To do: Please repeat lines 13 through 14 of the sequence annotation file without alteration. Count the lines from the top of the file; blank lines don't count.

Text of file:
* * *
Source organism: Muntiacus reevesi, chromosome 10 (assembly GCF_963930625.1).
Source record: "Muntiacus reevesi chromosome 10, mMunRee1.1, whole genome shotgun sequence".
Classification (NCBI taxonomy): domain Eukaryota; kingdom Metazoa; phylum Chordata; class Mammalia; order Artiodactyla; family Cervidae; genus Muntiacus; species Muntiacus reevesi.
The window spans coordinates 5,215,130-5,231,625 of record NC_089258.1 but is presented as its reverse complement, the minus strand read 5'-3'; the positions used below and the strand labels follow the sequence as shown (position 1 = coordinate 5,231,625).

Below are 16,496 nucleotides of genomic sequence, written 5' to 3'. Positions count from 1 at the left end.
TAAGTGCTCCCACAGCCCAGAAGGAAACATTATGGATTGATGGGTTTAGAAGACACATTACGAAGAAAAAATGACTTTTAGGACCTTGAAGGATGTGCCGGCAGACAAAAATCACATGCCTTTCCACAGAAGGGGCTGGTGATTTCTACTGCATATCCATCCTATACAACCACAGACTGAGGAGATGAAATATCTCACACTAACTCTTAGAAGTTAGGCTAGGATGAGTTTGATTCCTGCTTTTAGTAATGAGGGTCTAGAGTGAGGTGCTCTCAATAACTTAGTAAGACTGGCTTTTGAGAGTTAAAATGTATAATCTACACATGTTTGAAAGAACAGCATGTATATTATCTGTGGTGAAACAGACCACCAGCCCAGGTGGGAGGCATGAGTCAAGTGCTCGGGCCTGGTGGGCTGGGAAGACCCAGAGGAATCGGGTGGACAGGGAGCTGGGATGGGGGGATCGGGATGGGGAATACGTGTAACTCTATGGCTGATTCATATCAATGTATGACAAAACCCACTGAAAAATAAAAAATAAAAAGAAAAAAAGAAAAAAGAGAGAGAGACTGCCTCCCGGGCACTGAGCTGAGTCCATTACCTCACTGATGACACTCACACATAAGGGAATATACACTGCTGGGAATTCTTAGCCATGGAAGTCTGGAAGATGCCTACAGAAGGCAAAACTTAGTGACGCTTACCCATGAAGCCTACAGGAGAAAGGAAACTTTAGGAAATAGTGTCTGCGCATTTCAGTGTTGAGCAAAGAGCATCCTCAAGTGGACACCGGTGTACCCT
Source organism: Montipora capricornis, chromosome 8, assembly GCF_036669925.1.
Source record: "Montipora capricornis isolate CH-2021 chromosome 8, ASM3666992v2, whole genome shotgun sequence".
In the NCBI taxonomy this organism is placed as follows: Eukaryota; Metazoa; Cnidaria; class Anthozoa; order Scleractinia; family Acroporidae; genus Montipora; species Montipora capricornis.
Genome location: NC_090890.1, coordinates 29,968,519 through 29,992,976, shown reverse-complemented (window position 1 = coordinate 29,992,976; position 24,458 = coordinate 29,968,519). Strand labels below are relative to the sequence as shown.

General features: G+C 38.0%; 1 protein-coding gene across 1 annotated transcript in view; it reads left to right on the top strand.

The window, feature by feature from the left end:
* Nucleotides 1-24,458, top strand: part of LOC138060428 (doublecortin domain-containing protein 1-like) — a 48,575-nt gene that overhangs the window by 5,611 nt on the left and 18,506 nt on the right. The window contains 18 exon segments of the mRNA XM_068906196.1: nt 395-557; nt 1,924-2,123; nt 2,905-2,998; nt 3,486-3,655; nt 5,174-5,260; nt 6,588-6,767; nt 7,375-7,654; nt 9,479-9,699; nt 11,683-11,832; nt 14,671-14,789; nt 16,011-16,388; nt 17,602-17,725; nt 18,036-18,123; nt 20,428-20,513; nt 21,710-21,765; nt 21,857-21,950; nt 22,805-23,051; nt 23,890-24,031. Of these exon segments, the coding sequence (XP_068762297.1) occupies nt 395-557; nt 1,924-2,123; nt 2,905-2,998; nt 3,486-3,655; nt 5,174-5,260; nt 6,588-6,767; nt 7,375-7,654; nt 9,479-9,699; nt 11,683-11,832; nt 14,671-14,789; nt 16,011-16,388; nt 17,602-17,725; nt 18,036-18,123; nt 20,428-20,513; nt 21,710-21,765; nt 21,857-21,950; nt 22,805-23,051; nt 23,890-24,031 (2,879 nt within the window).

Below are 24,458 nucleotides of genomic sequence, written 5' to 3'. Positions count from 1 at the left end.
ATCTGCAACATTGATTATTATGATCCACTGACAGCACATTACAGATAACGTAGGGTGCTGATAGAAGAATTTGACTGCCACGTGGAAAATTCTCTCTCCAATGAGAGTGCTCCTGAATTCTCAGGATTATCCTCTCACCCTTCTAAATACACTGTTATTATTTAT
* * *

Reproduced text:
* Nucleotides 1-24,458, top strand: part of LOC138060428 (doublecortin domain-containing protein 1-like) — a 48,575-nt gene that overhangs the window by 5,611 nt on the left and 18,506 nt on the right. The window contains 18 exon segments of the mRNA XM_068906196.1: nt 395-557; nt 1,924-2,123; nt 2,905-2,998; nt 3,486-3,655; nt 5,174-5,260; nt 6,588-6,767; nt 7,375-7,654; nt 9,479-9,699; nt 11,683-11,832; nt 14,671-14,789; nt 16,011-16,388; nt 17,602-17,725; nt 18,036-18,123; nt 20,428-20,513; nt 21,710-21,765; nt 21,857-21,950; nt 22,805-23,051; nt 23,890-24,031. Of these exon segments, the coding sequence (XP_068762297.1) occupies nt 395-557; nt 1,924-2,123; nt 2,905-2,998; nt 3,486-3,655; nt 5,174-5,260; nt 6,588-6,767; nt 7,375-7,654; nt 9,479-9,699; nt 11,683-11,832; nt 14,671-14,789; nt 16,011-16,388; nt 17,602-17,725; nt 18,036-18,123; nt 20,428-20,513; nt 21,710-21,765; nt 21,857-21,950; nt 22,805-23,051; nt 23,890-24,031 (2,879 nt within the window).

Below are 24,458 nucleotides of genomic sequence, written 5' to 3'. Positions count from 1 at the left end.